Longform

The Lords of Payback

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The board moved the public-comment period to the bottom of the agenda so that hardly anyone would be left in the room when Zinna headed for the podium to demand his three minutes. The opportunity for comment was reduced to twice a month, then once.

The commissioners frequently closed their doors and went into executive session. On one occasion, Heath Urie, a reporter for the Columbine Courier, was ejected from the hearing room when the board declared that it was going into executive session to seek legal advice. The subsequent conversation Urie overheard from the hall was all about how to handle Zinna during the public-comment period ("Open Case," August 2, 2007).

A mute button was installed at the chairman's seat, allowing him to cut off the microphone of the speaker during public comment. Among the few people who knew of its existence, the button was known as the Zinna Switch.

After Jim Moore became the county administrator in 2006, he ordered the switch removed. Formerly the county's personnel director, Moore thought the commissioners were overly consumed with Zinna matters; they'd even asked him to consult with sheriff's deputies about beefing up security at the Taj because of the alleged threat Zinna posed. Moore expressed concern to County Attorney Frank Hutfless that Hutfless, too, was becoming "emotionally involved" in the Zinna litigation.

Hutfless had resigned years earlier over conflicts with the Sheehan board. He'd been brought back by Congrove's board, with Zinna's enthusiastic support. But mounting frustration over the renewed lawsuits, the intrigues over missing files and other matters was evident in some of the remarks the county attorney made to Moore; Moore found the comments so "creepy" that he took notes, which he later shared with CBI agents.

On March 1, 2006, Hutfless told Moore he was planning to have a professional threat assessment done of Zinna by a private firm. He said that he could make one phone call and have Zinna "relocated," that people disappeared every day, dropped out of a plane over the ocean and never seen again. "I don't think Mike Zinna has gotten to the point where I need to make a call," he said.

Moore told the agents that he didn't take the comments seriously; he considered them "hot air kind of stuff." Hutfless has characterized them as a joke. He apparently didn't pursue the threat assessment — the company he contacted wanted too much money. But he did hire someone to conduct surveillance on Zinna: private investigator Daril Cinquanta, a former Denver police officer and close friend of Jim Congrove's.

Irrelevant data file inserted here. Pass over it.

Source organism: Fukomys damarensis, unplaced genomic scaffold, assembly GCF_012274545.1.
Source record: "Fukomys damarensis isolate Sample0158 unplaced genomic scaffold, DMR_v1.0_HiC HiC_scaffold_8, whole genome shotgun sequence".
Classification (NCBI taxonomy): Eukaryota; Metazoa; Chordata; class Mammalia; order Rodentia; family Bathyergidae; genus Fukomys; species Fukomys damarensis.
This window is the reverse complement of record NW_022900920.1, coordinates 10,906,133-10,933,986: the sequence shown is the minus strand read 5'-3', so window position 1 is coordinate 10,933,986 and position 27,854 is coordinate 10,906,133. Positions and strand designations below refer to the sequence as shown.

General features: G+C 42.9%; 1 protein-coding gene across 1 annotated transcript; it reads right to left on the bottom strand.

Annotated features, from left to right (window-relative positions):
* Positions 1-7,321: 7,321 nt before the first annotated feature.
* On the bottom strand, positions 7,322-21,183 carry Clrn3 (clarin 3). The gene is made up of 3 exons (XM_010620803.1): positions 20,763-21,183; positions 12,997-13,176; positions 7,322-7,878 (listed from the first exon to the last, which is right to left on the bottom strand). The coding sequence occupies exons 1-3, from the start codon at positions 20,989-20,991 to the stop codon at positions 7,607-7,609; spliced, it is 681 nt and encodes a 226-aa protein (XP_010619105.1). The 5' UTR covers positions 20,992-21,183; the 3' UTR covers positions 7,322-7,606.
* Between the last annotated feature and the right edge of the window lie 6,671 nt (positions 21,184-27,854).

Questioned months later by the CBI about the use of county funds to follow Zinna around, Hutfless couldn't recall if Congrove had suggested hiring his buddy. Cinquanta was a logical choice, Hutfless explained, because he was familiar with the Jefferson County airport, and the assignment was to determine whether Zinna was using a hangar there as his residence, in violation of airport zoning, and whether Zinna's attorney at the time, Chris Paulsen, was also living there and operating a business.

Zinna says he made no secret of the fact that he was living in the hangar. And it's hard to see how Jeffco citizens got much value for their money as Cinquanta's operatives tailed Zinna, snapped pictures of him visiting a motorcycle dealership with a blonde — and even videotaped his rants at public county commissioner meetings, which were already being recorded for posterity. At one point Congrove himself got into the act; he was questioned by a sheriff's deputy after Zinna called in a "suspicious vehicle report." The deputy found the commissioner in his county vehicle, giving the Zinna hangar careful study through binoculars.

The full scope of Cinquanta's work for the county remains unclear. There was no contract, no public vote about hiring him, and commissioners McCasky and Auburn said they only learned of his employment after the fact. Of the close to $7,300 in invoices submitted by Cinquanta's company, one refers vaguely to "internal investigations," while another apparently dealt with an inquiry Congrove had sought regarding the Taj custodial contract. Much more was ultimately spent investigating what Cinquanta was investigating; news of the county's use of a private eye triggered an ethics complaint that was turned over to the CBI and a special prosecutor, Adams County District Attorney Don Quick.

Cinquanta denounced the probe as a "witch hunt" and refused to be interviewed by investigators. "I received no assignments to 'spy' on county employees or citizens from any commissioner or county attorney," he wrote in a letter to the CBI. "I am tired of this ridiculous circus...I do not intend to comment further as to this situation, verbal or written."

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Alan Prendergast has been writing for Westword for over thirty years. He teaches journalism at Colorado College; his stories about the justice system, historic crimes, high-security prisons and death by misadventure have won numerous awards and appeared in a wide range of magazines and anthologies.
Contact: Alan Prendergast